"Source to Sink" Sedimentology and petrology of a dryland fluvial system, and implications for reservoir quality, Lake Eyre Basin, Central Australia
PhD Degree Geoscience
University of Adelaide
Reservoir quality of subsurface sandstones depends on the composition, texture and grain size of the initial sediments. These factors are a function of hinterland processes: tectonic setting, provenance, climate and depositional environment, and sediment transportation processes. This study focuses on a modern, dryland, fluvial deposition system from source-to-sink that aims to provide a quantitative dataset analogue to facilitate forward modelling for prediction of subsurface compositions, grain size and textures of reservoir sandstones.
Umbum Creek, in the western Lake Eyre Basin of Central Australia, was selected as a small river network (~ 100km²) in order to study source-to-sink sedimentation. The provenance area was analysed using isopach maps derived from a 783 drill-hole dataset, which included stratigraphy and lithology information. Subsequently forty-three samples of different provenance lithotypes from the Umbum Creek catchment were collected for petrographic thin-section analysis. Recent sediments were then sampled from 90 strategically located stream confluences along Umbum Creek and tributaries (proximal, medial and distal subsets). A quantitative textural and compositional dataset was subsequently generated from 34 selected samples. With half-phi sieve analysis (4mm to 32 microns), and an associated petrographic description recognising 72 categories of grain composition was undertaken for each sample.
The provenance analysis using isopach maps demonstrated that Palaeozoic and Mesozoic sedimentary basin evolution in the study area was controlled by northeast and northwest-trending structural elements. The regional uplift of the Peake and Denison Inliers that occurred during the Cenozoic had a significant impact on the evolution of the Lake Eyre Basin, causing changes in the provenance of Late Neogene sedimentation and on through to the present. The sink area represents a shallow intracratonic basin whereby a thin veneer of fluvial/lacustrine sediments is accumulating adjacent to a basement uplift.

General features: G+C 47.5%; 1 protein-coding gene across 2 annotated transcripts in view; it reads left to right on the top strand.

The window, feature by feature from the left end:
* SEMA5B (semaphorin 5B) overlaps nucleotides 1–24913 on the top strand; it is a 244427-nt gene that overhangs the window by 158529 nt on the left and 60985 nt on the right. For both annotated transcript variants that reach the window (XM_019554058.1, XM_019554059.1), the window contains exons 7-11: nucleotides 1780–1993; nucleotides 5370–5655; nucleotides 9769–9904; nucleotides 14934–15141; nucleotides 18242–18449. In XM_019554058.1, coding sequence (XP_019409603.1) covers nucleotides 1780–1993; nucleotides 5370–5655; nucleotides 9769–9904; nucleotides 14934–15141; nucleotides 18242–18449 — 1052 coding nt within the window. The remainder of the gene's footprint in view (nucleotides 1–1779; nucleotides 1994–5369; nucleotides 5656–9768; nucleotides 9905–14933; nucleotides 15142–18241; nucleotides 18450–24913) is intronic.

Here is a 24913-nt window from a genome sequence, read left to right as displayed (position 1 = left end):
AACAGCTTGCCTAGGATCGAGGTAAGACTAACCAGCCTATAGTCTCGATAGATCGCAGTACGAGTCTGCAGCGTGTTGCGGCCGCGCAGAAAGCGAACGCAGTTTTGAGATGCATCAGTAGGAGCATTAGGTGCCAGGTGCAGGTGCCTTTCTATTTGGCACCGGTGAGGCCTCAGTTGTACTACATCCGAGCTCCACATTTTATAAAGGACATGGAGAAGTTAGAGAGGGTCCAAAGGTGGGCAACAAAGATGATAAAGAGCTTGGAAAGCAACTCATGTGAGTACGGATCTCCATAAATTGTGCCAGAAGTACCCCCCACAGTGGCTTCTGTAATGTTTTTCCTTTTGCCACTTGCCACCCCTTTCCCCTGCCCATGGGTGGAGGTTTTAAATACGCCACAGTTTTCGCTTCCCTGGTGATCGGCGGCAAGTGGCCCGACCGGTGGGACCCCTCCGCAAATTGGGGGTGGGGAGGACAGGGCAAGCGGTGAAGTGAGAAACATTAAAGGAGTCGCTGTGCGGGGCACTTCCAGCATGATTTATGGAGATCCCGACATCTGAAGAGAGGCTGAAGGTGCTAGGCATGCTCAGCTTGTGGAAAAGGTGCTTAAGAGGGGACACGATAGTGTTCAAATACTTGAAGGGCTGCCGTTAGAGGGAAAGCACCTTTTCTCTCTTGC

This study has highlighted the importance of multiple sediment provenances. Five different provenance lithotype grains were identified in the Umbum Creek modern sediments: the Gawler Craton plutonic / basement provenance (recycled) the Peake and Denison Inliers Proterozoic volcanic provenance (recycled), the Davenport Ranges metamorphic provenance, the Mesozoic sedimentary provenance and the Cenozoic sedimentary provenance. Whereas a downstream fining of grain size was expected, a general trend of downstream coarsening of grain size was noted being the result of aeolian deflation of fines and intra-basinal coarse-grained sediment contributions.
In the sink area, modern sediments from the terminal splay complex comprise 70-80% quartz, 10- 20% lithic fragments (of which ~ 7% are ductile lithic grains), < 3% feldspar, and clay (<2%). Grains are sub-angular to well-rounded and moderately well sorted. The compositional and textural maturity of the terminal splay sediments is attributed to reworked plutonic quartz grains, the dissolution and disintegration of feldspar and carbonate grains during transportation, along with the breakdown of lithic fragments due to fluvio-aeolian interactions and subsequent mechanical/chemical weathering processes. These data were used to build a predictive forward model for modal sandstone analysis that achieved a fair to good correlation between predicted and observed grain lithotypes and provenance categories. These results illustrate that the character of sands in the Umbum Creek catchment are governed by a multiplicity of controls such as tectonic setting, provenance lithotype analysis, climate, regional topographic gradient, hinterland transport distance, basin subsidence rate and depositional environment.
The fluvio-aeolian depositional environment along with the current arid to semi-arid playa climatic conditions of Umbum Creek catchment facilitate the growth of clay coatings, however accounts for a low clay matrix within the deposits. In addition, the playa environment also facilitates the alteration of infiltrated detrital clay to kaolinite, the formation of evaporites (gypsum, halite and anhydrite) and the formation of authigenic clays. These factors are all significant in determining the ultimate reservoir quality of reservoir sandstones, emphasising the importance of this study as an analogue for modelling ‘buried’ dryland depositional systems.